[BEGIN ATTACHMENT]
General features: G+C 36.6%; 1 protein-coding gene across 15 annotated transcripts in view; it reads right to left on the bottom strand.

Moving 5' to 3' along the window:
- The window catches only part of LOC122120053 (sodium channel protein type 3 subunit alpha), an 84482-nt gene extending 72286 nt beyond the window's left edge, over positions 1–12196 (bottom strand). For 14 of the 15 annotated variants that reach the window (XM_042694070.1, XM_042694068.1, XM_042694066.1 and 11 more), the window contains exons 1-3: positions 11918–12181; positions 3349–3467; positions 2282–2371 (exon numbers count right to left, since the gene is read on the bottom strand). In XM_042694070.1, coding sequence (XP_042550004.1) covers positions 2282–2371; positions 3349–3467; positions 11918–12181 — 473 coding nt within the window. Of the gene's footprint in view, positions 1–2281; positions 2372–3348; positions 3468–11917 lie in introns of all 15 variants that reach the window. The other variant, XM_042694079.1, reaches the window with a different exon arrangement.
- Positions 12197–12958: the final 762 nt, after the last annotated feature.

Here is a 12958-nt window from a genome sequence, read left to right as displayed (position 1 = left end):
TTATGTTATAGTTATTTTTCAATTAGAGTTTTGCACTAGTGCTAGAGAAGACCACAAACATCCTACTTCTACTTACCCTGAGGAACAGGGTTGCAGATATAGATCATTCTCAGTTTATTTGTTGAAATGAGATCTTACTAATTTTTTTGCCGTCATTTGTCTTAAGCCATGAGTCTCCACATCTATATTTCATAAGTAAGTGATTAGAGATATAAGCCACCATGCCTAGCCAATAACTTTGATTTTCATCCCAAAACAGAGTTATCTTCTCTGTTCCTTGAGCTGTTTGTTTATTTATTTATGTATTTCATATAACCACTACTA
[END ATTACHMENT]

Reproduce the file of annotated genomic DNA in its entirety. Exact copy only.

General features: G+C 36.6%; 1 protein-coding gene across 15 annotated transcripts in view; it reads right to left on the bottom strand.

Moving 5' to 3' along the window:
- The window catches only part of LOC122120053 (sodium channel protein type 3 subunit alpha), an 84482-nt gene extending 72286 nt beyond the window's left edge, over positions 1–12196 (bottom strand). For 14 of the 15 annotated variants that reach the window (XM_042694070.1, XM_042694068.1, XM_042694066.1 and 11 more), the window contains exons 1-3: positions 11918–12181; positions 3349–3467; positions 2282–2371 (exon numbers count right to left, since the gene is read on the bottom strand). In XM_042694070.1, coding sequence (XP_042550004.1) covers positions 2282–2371; positions 3349–3467; positions 11918–12181 — 473 coding nt within the window. Of the gene's footprint in view, positions 1–2281; positions 2372–3348; positions 3468–11917 lie in introns of all 15 variants that reach the window. The other variant, XM_042694079.1, reaches the window with a different exon arrangement.
- Positions 12197–12958: the final 762 nt, after the last annotated feature.

Here is a 12958-nt window from a genome sequence, read left to right as displayed (position 1 = left end):
TTATGTTATAGTTATTTTTCAATTAGAGTTTTGCACTAGTGCTAGAGAAGACCACAAACATCCTACTTCTACTTACCCTGAGGAACAGGGTTGCAGATATAGATCATTCTCAGTTTATTTGTTGAAATGAGATCTTACTAATTTTTTTGCCGTCATTTGTCTTAAGCCATGAGTCTCCACATCTATATTTCATAAGTAAGTGATTAGAGATATAAGCCACCATGCCTAGCCAATAACTTTGATTTTCATCCCAAAACAGAGTTATCTTCTCTGTTCCTTGAGCTGTTTGTTTATTTATTTATGTATTTCATATAACCACTACTA